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Tour the Japanese Experiment Module with DLiNfo PDF Print E-mail
Written by Debra C. BurkeyPiecka   
Thursday, 01 November 2012 10:09
LIVE DLiNFo Channel Video Stream Event

WHEN:  Friday, November 2, 11:00 AM EST
WHERE:  The session will be available via the DLiNfo Channel and the NASATalk Blog: Tour the Japanese Experiment Module.  Either location will provide a video stream.
PRESENTER: Patricia Moore, DLN Specialist

NASA DLN

Join the Johnson Space Center in the mock-up of the Kibo Japanese Experiment Module as we explore Astronaut Suni Williams’ mission to the International Space Station. Students will learn about the microgravity environment and how we use research conducted on the space station to enhance the quality of life on Earth.

Preview content available about the Kibo Japanese Experiment Module on NASATalk. Learn about resources available through the DLiNfo Channel and the Johnson Space Center.
Kibo Image
Kibo Means Hope. One of a series of digital still images documenting the Japanese Experiment Module, or JEM, also called Kibo, in its new home on the International Space Station, this view depicts Kibo's exterior, backdropped by solar array panels for the orbital outpost and one of its trusses. The main Kibo lab was installed during the first spacewalk of this, the STS-124, mission. Image Credit: NASA

Use the DLiNFo Channel to connect with NASA scientists and education specialists in a LIVE Digital Learning Information Channel (DLiNfo) event.  Send questions about this event to This e-mail address is being protected from spambots. You need JavaScript enabled to view it Read more...


NASA Innovations in Climate Change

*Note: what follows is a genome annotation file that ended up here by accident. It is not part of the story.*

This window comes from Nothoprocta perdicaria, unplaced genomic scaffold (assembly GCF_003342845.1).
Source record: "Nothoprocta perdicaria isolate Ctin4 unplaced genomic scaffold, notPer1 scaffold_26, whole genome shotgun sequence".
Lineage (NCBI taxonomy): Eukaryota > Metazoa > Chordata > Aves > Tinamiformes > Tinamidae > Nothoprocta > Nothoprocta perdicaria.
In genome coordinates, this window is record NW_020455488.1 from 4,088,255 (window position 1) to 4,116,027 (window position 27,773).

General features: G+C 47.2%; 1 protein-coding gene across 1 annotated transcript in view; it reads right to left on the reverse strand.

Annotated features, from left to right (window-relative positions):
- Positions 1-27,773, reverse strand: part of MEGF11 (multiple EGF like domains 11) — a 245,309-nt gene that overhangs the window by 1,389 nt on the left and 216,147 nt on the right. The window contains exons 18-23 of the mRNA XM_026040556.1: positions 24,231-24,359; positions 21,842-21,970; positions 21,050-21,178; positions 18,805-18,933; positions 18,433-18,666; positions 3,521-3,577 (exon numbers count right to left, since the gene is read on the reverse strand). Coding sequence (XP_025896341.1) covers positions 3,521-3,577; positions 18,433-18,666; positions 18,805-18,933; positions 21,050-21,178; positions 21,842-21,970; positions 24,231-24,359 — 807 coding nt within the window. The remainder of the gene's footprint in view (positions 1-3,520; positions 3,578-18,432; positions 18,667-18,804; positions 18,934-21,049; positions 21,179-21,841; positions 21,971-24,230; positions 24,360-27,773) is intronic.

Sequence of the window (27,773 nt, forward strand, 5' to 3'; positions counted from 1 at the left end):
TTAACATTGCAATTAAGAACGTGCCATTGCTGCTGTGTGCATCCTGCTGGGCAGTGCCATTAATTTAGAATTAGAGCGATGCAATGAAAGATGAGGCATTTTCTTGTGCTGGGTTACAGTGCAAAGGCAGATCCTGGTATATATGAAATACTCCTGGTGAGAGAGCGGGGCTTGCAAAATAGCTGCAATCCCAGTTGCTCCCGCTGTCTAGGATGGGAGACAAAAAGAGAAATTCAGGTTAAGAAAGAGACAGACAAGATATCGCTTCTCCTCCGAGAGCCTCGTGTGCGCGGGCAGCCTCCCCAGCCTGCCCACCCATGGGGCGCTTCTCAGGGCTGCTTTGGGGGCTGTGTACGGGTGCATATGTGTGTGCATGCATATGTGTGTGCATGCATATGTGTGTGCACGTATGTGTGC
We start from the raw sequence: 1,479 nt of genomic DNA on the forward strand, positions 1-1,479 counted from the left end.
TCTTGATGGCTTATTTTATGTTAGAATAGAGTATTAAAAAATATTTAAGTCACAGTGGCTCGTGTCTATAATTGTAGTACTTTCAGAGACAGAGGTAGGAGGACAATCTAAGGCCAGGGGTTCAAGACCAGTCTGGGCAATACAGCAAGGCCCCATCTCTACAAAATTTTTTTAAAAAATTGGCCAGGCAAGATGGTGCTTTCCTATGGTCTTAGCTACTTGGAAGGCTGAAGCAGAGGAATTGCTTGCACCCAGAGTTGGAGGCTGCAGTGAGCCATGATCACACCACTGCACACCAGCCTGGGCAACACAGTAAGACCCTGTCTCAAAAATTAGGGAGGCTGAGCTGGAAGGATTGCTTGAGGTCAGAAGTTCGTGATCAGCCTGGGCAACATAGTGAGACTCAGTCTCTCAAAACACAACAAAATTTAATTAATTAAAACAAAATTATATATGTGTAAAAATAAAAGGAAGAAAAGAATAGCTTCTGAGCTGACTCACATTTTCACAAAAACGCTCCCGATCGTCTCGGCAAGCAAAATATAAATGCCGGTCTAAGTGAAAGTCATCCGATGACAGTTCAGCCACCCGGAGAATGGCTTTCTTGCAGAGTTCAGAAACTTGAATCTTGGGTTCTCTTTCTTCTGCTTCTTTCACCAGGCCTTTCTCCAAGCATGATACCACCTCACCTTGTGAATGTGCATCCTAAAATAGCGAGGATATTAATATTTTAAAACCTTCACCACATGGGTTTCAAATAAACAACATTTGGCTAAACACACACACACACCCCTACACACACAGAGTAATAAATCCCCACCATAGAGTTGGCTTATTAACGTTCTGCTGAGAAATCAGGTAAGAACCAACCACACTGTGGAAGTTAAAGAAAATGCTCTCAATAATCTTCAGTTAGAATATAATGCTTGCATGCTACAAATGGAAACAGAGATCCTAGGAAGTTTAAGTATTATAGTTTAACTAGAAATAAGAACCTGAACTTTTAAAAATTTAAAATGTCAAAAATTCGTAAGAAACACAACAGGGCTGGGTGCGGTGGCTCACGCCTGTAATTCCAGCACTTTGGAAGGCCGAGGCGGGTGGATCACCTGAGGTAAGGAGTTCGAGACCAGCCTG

NASA Innovations in Climate Education promotes climate and Earth system science literacy and seeks to increase the access of underrepresented minority groups to science careers and educational opportunities. With its support for 71 education projects from across the country, NICE leverages NASA's unique contributions in climate science, including Earth observation data and Earth system models, to reach teachers and students.

ETE-GCC BiodiversityExploring the Environment: Global Climate Change provides six problem-based learning modules that address the following climate science topics: Global Temperatures, Biodiversity (featured in the screen shot shown at left), Drought, Human Health, Ice Caps and Sea Levels, and Volcanoes.

Read blogs on this topic, add your comments or post additional web-based resources on NASATalk's Exploring the Environment Global Climate Change Collaborative

NASA Earth Science Week: October 14-20, 2012
Learners of all ages can connect to an incredible group of NASA Earth Explorers -- from scientists and engineers, to multimedia producers, educators and writers. Find out about their careers, why and how they study the planet and what their typical day is like. Blog posts, Google+ Hangouts and Twitter chats, as well as a webinar and radio interview in Spanish, are just some of the media activities that will allow explorers to tell their stories.
Read more...

Climate Science News


image of melting polar iceArctic Sea Ice Loss: In August and September 2012, sea ice covered less of the Arctic Ocean than at any other time since at least 1979, when the first reliable satellite measurements began. The National Snow and Ice Data Center <http://nsidc.org/arcticseaicenews/2012/09/arctic-sea-ice-extent-settles-at-record-seasonal-minimum/>  (NSIDC) and NASA announced <http://www.nasa.gov/topics/earth/features/2012-seaicemin.html>  in mid-September that the extent of Arctic sea ice had dropped to 3.41 million square kilometers (1.32 million square miles)—well below the previous record of 4.17 million square kilometers (1.61 million square miles) set in 2007.
 
Image credit: This shows Ayr Lake, Baffin Island, Canada. UB geologists studying this remote region found that the island's glaciers reacted rapidly to past climate change, providing a rare glimpse into glacier sensitivity to climate events. Credit: Jason Briner. Image featured in blog, "Don’t Let Fear of the Controversy Surrounding Climate Science Stop You Cold"
Last Updated on Thursday, 01 November 2012 10:39